Yours truly GOAT & GOAT Handler (person next)

Posted On: 27 Sep 2022 06:26 pm

Keep it up champ, looking forward to your next update!! We have some fruit soups waiting for you!!!! Cheers to poor decisions - they make great stories!!!!

jan domingo

Posted On: 27 Sep 2022 10:13 am

godspeed! you polish emperor

Dave Carr

Posted On: 26 Sep 2022 12:19 pm

Stay hydrated and rest. Stage 1 completion a success. I consider 15+ a great pace.

Monika Switakowska Tebeau

Posted On: 26 Sep 2022 04:47 am

Thinking of you! Stay well! Mom

Matthew Tebeau

Posted On: 25 Sep 2022 10:00 pm

Good luck son! Hope the cold is only a cold and that you feel better. Stay warm!
Josh Tebeau
Experience is Worth 5.5 kg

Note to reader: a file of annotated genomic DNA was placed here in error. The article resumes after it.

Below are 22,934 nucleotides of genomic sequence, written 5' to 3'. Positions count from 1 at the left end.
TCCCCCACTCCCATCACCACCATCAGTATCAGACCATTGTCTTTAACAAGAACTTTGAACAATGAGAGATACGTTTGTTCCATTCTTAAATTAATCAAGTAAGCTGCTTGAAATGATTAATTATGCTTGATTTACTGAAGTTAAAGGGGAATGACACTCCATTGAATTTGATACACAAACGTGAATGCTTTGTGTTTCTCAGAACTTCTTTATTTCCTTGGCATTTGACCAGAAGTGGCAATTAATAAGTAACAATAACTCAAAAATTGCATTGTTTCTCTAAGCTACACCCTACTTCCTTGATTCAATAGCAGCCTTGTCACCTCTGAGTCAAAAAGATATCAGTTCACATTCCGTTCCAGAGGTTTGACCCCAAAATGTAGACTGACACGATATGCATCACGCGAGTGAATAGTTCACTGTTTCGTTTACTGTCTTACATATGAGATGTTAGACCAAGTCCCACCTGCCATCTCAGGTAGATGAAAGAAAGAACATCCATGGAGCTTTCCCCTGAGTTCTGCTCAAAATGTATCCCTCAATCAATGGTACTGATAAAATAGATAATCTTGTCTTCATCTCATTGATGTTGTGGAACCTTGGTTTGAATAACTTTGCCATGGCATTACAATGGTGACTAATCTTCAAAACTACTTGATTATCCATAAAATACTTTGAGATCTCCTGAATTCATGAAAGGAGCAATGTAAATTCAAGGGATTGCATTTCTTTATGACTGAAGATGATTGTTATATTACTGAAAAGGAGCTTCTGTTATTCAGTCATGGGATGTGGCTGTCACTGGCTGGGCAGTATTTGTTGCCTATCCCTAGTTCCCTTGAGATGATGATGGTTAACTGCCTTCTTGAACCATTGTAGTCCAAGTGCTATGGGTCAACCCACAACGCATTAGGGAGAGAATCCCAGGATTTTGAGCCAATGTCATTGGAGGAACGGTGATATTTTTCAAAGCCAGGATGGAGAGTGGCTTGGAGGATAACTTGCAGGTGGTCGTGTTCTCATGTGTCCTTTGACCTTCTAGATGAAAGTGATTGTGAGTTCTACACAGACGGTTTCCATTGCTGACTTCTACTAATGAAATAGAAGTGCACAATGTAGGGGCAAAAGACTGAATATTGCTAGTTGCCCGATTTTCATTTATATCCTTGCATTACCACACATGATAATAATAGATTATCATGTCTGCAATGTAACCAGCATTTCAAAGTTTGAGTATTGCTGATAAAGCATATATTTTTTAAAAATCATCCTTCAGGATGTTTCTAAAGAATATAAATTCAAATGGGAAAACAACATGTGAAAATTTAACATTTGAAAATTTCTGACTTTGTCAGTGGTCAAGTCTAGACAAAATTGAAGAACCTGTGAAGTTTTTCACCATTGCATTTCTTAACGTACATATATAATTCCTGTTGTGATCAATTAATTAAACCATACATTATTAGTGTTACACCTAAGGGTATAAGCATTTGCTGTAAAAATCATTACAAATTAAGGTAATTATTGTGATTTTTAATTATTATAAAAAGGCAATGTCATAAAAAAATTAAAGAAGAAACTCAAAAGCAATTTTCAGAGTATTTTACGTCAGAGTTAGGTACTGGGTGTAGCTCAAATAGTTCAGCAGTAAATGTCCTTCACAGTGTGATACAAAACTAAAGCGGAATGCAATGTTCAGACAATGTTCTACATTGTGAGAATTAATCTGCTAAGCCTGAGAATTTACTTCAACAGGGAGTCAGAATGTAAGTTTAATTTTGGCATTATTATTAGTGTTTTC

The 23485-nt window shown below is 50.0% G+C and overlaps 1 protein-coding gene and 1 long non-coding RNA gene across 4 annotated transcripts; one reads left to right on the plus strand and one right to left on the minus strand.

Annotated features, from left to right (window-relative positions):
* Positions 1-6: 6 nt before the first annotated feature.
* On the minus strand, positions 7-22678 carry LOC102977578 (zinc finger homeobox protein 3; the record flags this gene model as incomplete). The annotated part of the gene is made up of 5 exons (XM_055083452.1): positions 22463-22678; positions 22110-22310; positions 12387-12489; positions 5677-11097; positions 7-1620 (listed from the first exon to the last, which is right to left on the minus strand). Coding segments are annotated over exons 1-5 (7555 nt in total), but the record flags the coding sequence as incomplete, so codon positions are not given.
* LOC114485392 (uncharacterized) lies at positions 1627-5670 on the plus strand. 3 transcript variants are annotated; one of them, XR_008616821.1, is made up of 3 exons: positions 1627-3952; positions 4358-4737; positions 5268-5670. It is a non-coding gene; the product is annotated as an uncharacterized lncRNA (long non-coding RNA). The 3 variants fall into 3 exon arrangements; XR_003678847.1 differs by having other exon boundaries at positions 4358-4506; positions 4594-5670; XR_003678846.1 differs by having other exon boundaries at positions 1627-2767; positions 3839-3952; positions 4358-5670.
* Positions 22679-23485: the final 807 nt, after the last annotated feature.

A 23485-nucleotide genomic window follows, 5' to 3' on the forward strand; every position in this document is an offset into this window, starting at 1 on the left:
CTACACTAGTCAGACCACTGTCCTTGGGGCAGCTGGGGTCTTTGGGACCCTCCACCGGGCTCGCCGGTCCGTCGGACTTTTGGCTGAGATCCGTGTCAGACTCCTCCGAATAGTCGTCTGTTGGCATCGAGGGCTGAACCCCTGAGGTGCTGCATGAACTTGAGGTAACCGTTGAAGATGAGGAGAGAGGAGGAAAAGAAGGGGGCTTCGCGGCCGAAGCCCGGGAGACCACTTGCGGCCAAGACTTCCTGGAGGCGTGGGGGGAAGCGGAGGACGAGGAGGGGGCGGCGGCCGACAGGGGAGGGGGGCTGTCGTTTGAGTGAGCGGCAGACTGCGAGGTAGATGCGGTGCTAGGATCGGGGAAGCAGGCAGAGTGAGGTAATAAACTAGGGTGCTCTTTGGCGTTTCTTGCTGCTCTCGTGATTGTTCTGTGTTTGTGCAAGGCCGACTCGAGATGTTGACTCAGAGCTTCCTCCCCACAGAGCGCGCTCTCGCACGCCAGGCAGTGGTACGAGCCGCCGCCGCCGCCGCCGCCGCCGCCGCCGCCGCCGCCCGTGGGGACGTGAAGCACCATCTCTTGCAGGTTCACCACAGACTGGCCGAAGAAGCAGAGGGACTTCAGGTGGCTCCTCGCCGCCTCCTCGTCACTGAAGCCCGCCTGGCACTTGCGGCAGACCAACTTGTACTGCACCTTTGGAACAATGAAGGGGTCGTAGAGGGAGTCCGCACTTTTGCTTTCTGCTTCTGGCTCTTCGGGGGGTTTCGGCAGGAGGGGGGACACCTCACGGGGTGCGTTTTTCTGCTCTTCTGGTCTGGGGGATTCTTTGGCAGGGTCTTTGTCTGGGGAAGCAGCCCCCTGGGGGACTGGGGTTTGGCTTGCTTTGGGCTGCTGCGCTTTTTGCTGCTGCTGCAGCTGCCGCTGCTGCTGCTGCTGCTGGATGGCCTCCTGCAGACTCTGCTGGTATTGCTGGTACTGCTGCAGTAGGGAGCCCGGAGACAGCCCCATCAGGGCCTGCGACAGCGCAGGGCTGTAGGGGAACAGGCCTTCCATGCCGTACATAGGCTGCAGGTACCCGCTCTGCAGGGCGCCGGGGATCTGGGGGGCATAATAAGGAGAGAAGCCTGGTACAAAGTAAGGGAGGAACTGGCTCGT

24 September 2022 05:39 am (GMT-04:00) Santiago

I am writing from tent 1 at 10769 ft (according to my watch). I underestimated the temperatures per usual and am wearing all my layers. Over the course of the race we will descend and it will warm up, but surely the frigid dust on the wind will keep me bundled up.
The air is quite thin and my tentmates, who train close to sea level, gasp in between laughter. Certainly altitude will be a factor but I am quite grateful for training in the Wasatch and occasionally atop Park City, around 5000 ft and 8500 ft, respectively.